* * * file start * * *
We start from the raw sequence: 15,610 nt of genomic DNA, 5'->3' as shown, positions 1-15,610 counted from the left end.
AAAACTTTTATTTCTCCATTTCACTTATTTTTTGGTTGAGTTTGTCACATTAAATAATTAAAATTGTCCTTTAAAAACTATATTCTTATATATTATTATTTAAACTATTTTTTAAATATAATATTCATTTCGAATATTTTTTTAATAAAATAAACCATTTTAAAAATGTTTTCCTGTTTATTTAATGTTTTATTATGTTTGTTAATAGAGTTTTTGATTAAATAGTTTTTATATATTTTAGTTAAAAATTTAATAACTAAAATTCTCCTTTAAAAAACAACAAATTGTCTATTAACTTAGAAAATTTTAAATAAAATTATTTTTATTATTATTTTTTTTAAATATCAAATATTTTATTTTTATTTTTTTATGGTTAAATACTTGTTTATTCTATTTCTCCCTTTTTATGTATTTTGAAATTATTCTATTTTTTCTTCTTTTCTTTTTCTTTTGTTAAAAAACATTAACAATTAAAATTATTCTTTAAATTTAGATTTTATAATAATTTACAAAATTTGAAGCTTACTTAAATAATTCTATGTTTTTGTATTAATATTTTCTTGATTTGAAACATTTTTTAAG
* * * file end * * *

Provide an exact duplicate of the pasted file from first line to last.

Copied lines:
We start from the raw sequence: 15,610 nt of genomic DNA, 5'->3' as shown, positions 1-15,610 counted from the left end.
AAAACTTTTATTTCTCCATTTCACTTATTTTTTGGTTGAGTTTGTCACATTAAATAATTAAAATTGTCCTTTAAAAACTATATTCTTATATATTATTATTTAAACTATTTTTTAAATATAATATTCATTTCGAATATTTTTTTAATAAAATAAACCATTTTAAAAATGTTTTCCTGTTTATTTAATGTTTTATTATGTTTGTTAATAGAGTTTTTGATTAAATAGTTTTTATATATTTTAGTTAAAAATTTAATAACTAAAATTCTCCTTTAAAAAACAACAAATTGTCTATTAACTTAGAAAATTTTAAATAAAATTATTTTTATTATTATTTTTTTTAAATATCAAATATTTTATTTTTATTTTTTTATGGTTAAATACTTGTTTATTCTATTTCTCCCTTTTTATGTATTTTGAAATTATTCTATTTTTTCTTCTTTTCTTTTTCTTTTGTTAAAAAACATTAACAATTAAAATTATTCTTTAAATTTAGATTTTATAATAATTTACAAAATTTGAAGCTTACTTAAATAATTCTATGTTTTTGTATTAATATTTTCTTGATTTGAAACATTTTTTAAG